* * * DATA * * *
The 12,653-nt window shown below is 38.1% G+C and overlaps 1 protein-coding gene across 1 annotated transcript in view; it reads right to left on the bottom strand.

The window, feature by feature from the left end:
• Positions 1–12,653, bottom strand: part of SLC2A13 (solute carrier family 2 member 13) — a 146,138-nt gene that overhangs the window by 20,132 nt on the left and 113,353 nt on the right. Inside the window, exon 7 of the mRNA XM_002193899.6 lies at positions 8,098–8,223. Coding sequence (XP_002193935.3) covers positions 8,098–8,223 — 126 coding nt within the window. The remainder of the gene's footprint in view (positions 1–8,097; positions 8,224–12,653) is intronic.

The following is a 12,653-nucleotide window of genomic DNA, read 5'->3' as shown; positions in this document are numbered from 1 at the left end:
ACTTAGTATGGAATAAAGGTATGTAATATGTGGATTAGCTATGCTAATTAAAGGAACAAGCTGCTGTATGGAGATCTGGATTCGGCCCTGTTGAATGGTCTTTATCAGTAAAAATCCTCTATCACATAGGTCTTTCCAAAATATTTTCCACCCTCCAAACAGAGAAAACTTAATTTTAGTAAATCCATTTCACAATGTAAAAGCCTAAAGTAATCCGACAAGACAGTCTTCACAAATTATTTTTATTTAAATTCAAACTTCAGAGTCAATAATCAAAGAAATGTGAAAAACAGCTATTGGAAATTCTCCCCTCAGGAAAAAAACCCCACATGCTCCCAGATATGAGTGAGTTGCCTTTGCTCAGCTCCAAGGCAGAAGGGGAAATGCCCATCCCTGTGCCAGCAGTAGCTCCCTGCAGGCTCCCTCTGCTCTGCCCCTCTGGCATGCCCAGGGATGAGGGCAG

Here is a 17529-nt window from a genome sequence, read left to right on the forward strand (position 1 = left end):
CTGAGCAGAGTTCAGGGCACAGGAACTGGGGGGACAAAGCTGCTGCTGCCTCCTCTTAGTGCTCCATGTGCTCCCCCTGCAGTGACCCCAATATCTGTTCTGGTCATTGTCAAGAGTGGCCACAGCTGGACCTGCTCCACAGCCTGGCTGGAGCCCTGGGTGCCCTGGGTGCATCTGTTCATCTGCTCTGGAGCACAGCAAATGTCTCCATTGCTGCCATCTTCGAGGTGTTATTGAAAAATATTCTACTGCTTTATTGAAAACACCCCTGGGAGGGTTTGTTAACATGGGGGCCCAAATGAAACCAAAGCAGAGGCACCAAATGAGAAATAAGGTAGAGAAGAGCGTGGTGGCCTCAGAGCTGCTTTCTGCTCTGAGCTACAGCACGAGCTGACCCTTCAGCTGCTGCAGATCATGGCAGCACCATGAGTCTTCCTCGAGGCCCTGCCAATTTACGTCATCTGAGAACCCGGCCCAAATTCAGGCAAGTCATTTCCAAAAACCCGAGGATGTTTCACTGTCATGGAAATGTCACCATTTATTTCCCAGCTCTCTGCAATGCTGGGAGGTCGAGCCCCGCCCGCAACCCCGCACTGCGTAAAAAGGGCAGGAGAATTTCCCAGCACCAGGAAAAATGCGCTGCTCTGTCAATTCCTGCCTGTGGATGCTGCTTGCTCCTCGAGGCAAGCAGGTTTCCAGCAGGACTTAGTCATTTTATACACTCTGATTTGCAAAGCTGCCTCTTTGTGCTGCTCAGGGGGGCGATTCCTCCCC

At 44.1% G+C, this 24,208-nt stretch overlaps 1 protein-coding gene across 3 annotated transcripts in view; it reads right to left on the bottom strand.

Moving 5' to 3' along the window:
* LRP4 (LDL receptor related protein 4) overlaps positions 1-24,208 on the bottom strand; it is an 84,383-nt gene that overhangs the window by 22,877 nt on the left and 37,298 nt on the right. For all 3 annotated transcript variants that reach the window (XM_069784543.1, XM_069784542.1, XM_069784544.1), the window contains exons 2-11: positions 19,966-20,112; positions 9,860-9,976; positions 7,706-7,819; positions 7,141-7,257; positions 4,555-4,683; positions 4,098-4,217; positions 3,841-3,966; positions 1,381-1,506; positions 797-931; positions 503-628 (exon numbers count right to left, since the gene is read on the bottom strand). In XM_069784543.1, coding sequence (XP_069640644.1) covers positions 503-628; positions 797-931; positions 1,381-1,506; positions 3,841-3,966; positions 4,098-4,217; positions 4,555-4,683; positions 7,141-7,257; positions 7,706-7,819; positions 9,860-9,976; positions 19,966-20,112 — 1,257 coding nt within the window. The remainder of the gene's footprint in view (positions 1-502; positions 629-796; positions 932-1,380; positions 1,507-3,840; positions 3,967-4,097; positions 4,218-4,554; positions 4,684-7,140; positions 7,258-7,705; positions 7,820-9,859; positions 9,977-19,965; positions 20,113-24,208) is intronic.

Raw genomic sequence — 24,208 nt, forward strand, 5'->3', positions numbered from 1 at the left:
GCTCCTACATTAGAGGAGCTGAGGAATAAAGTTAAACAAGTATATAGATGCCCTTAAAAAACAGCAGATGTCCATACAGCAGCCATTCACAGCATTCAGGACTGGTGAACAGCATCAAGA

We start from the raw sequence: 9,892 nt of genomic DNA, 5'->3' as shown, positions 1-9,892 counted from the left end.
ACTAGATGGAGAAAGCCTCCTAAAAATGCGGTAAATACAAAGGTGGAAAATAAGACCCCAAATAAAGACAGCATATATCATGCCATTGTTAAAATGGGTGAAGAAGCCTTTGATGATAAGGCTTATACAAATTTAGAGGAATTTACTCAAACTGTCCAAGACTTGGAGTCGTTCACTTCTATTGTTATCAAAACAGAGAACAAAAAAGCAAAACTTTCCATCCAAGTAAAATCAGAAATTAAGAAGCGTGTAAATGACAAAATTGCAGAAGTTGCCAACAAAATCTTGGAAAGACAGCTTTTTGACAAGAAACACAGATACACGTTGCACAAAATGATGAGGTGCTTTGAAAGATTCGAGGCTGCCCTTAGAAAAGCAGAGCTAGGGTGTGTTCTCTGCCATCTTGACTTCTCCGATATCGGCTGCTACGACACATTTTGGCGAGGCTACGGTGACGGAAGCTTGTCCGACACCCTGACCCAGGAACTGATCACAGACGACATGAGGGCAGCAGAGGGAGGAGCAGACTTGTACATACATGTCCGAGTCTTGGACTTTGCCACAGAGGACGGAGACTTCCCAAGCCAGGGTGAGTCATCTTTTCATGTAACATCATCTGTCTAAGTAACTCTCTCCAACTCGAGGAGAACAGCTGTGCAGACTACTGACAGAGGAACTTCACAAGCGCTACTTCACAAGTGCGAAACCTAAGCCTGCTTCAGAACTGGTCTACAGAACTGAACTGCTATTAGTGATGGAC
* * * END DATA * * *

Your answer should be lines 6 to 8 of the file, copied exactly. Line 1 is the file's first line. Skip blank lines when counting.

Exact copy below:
Here is a 17529-nt window from a genome sequence, read left to right on the forward strand (position 1 = left end):
CTGAGCAGAGTTCAGGGCACAGGAACTGGGGGGACAAAGCTGCTGCTGCCTCCTCTTAGTGCTCCATGTGCTCCCCCTGCAGTGACCCCAATATCTGTTCTGGTCATTGTCAAGAGTGGCCACAGCTGGACCTGCTCCACAGCCTGGCTGGAGCCCTGGGTGCCCTGGGTGCATCTGTTCATCTGCTCTGGAGCACAGCAAATGTCTCCATTGCTGCCATCTTCGAGGTGTTATTGAAAAATATTCTACTGCTTTATTGAAAACACCCCTGGGAGGGTTTGTTAACATGGGGGCCCAAATGAAACCAAAGCAGAGGCACCAAATGAGAAATAAGGTAGAGAAGAGCGTGGTGGCCTCAGAGCTGCTTTCTGCTCTGAGCTACAGCACGAGCTGACCCTTCAGCTGCTGCAGATCATGGCAGCACCATGAGTCTTCCTCGAGGCCCTGCCAATTTACGTCATCTGAGAACCCGGCCCAAATTCAGGCAAGTCATTTCCAAAAACCCGAGGATGTTTCACTGTCATGGAAATGTCACCATTTATTTCCCAGCTCTCTGCAATGCTGGGAGGTCGAGCCCCGCCCGCAACCCCGCACTGCGTAAAAAGGGCAGGAGAATTTCCCAGCACCAGGAAAAATGCGCTGCTCTGTCAATTCCTGCCTGTGGATGCTGCTTGCTCCTCGAGGCAAGCAGGTTTCCAGCAGGACTTAGTCATTTTATACACTCTGATTTGCAAAGCTGCCTCTTTGTGCTGCTCAGGGGGGCGATTCCTCCCC

At 44.1% G+C, this 24,208-nt stretch overlaps 1 protein-coding gene across 3 annotated transcripts in view; it reads right to left on the bottom strand.